The intellectual is not one of us. We are ordinary folks, he is a member of an elite. We gravitate around right wing ideas, he's left-leaning. We're family people, he screws men, women and children. We farm, he stays in the city, with his intellectual elite, or on campus, corrupting the minds of our youth. We're religious, but the intellectual is an unbeliever. We run to fat, he stays thin. We're patriots, he's a cosmopolitan, equally at home with foreigners as with his own kind. He puts loyalty to ideas before loyalty to his people. We have the church, he has the liberal media.I'm wondering whether Microsoft or Dell or whoever didn't miss a trick in the few years after 9/11 when Americans (and, to a lesser extent, other Westerners) fell into a right-wing populist groupthink, dissociating themselves from straw-man liberalism. Perhaps, had they run ads playing on the stereotypes of Mac users as potentially disloyal rootless cosmopolitanists, they could have converted some Mac sales into sales of PCs and copies of Windows. After all, when your country's under siege, you don't want to be seen to be distancing yourself from your compatriots, however symbolically.
A poll has shown that fewer than a third of Americans consider nanotechnology to be morally acceptable; considerably fewer people than in Europe:
In a sample of 1,015 adult Americans, only 29.5 percent of respondents agreed that nanotechnology was morally acceptable.
In European surveys that posed identical questions about nanotechnology to people in the United Kingdom and continental Europe, significantly higher percentages of people accepted the moral validity of the technology. In the United Kingdom, 54.1 percent found nanotechnology to be morally acceptable. In Germany, 62.7 percent had no moral qualms about nanotechnology, and in France 72.1 percent of survey respondents saw no problems with the technology.The authors of the poll believe that this is not so much due to any specific moral issue concerning the making of molecule-sized materials or devices per se, but due to many Americans subscribing to a religious worldview that takes a dim view of "tampering with God's creation":
The catch for Americans with strong religious convictions, Scheufele believes, is that nanotechnology, biotechnology and stem cell research are lumped together as means to enhance human qualities. In short, researchers are viewed as "playing God" when they create materials that do not occur in nature, especially where nanotechnology and biotechnology intertwine, says Scheufele.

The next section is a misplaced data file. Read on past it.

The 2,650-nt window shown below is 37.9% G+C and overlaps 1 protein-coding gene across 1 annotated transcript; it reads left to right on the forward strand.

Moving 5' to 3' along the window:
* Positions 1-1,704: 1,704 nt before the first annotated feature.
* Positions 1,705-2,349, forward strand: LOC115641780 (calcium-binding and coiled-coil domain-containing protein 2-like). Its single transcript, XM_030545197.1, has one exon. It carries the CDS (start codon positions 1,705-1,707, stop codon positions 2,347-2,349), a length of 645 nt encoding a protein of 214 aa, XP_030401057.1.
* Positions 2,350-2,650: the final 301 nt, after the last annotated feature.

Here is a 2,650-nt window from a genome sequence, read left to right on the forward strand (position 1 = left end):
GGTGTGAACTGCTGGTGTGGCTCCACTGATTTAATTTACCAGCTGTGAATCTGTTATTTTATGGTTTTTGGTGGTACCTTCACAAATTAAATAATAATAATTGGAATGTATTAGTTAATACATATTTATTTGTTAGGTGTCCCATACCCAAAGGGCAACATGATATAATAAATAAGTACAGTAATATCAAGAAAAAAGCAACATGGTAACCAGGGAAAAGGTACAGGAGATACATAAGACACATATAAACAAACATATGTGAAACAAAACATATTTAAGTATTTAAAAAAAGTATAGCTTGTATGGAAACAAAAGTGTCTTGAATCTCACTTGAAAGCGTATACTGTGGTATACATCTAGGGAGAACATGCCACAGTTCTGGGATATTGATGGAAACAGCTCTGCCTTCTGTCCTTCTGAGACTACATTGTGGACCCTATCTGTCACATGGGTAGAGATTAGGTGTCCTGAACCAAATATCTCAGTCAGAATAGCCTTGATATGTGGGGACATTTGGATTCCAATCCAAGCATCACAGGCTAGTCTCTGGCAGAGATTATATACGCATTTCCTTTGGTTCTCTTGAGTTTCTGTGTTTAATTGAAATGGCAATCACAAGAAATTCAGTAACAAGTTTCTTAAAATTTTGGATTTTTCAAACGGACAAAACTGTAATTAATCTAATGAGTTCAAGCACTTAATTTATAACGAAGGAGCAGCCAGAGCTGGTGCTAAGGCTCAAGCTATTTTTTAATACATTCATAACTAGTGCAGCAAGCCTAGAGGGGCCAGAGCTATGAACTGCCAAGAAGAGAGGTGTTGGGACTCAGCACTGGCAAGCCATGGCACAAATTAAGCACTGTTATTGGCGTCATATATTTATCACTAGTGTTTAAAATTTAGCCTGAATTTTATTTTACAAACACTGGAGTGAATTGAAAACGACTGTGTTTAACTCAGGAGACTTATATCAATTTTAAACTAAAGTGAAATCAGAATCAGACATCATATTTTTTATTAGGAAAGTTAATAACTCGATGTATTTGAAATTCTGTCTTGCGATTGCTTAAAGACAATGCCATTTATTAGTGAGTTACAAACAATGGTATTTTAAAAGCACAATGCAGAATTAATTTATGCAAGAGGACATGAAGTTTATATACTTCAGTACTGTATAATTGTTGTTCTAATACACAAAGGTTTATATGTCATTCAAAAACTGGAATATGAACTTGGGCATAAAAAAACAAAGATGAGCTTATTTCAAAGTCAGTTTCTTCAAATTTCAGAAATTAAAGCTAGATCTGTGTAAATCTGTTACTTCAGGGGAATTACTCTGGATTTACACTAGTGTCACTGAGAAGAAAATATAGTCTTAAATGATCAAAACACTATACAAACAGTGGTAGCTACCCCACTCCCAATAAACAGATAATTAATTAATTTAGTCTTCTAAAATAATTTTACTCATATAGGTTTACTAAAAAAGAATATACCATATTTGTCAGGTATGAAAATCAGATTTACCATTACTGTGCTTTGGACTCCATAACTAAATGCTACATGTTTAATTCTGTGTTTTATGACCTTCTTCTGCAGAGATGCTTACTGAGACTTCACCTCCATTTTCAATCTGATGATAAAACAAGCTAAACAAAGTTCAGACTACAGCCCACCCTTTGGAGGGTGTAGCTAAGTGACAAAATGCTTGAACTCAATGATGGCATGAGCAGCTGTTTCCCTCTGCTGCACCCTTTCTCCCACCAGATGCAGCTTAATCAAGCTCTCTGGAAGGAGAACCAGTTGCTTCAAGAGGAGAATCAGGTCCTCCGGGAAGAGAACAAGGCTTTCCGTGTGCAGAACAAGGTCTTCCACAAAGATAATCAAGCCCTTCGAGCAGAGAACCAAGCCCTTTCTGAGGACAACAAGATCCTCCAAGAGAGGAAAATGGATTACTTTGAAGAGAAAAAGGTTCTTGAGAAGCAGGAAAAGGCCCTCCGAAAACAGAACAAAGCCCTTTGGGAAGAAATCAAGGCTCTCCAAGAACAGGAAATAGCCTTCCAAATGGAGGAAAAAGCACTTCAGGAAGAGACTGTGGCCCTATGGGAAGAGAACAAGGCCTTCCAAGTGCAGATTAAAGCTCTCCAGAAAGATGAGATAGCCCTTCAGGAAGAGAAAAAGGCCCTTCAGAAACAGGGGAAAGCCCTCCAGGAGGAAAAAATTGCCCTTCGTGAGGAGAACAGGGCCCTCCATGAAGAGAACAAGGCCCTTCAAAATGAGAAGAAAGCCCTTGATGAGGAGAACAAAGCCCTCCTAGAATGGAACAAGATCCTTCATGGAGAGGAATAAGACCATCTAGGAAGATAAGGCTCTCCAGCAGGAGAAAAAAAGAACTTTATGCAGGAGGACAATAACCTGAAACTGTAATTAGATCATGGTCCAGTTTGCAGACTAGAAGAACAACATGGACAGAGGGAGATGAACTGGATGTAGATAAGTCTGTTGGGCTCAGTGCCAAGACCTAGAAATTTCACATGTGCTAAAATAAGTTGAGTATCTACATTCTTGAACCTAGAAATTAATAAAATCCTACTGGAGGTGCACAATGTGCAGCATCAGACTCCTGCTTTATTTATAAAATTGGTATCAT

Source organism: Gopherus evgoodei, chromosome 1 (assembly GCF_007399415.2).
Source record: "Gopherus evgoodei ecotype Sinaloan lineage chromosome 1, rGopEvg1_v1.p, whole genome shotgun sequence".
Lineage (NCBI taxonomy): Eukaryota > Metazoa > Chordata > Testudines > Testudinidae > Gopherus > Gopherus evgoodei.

The moral qualms people of faith express about nanotechnology is not a question of ignorance of the technology, says Scheufele, explaining that survey respondents are well-informed about nanotechnology and its potential benefits. "They still oppose it," he says. "They are rejecting it based on religious beliefs. The issue isn't about informing these people. They are informed."Which is somewhat ironic, if the first post-Enlightenment nation is now dominated by a steadfastly pre-Enlightenment worldview; a people at peace with technology but hostile to the scientific mindset that makes it possible. Or, in the words of one member of a Christian Fundamentalist web forum (of course):
Technology makes peoples lives easier. Technology is the product of inventive geniuses who were inspired by God. Inventions and innovations improve life.
Science causes confustion and makes things complicated. Everytime there is a new discovery the old discoveries and old wisdom are discarded! And theories get more and more complex. Science makes people confused and complicates things. Who is the author of confusion? Satan of course. The bible it the opposite of science. Biblical wisdom NEVER CHANGES, and anyone can get it. Scientific wisdom is always changing and contradicting itself, and really nobody gets it.On a similar tangent: "Dumb and Dumber: are Americans Hostile to Knowledge?", a review of a new book claiming that anti-intellectualism is on the rise in the US.
Under new guidelines from the Professional Association of Teachers, bright school pupils should no longer be called "clever", to save them the stigma attached to the tag; cleverness, you see, is seen as deeply uncool by school children, and any schoolchild unfortunate enough to be recognised as such would soon end up ridiculed and ostracised, if not used for knife practice, by their peers.
The association has recommended the use of the word "successful" instead; after all, success is associated with professional footballers, bling-toting rappers, asset-stripping corporate raiders and other socially acceptable role models, and thus has positive connotations.
Of course, if "successful" is used in this fashion, it will become synonymous with being a despised teacher's pet, and end up being used sarcastically as a term of abuse (much in the way that "brave" and "special" have become synonymous with physical or mental handicaps). Then perhaps it'll be time to adopt a new term of praise for educational achievement; possibly "pimpin'", or "well weapon"?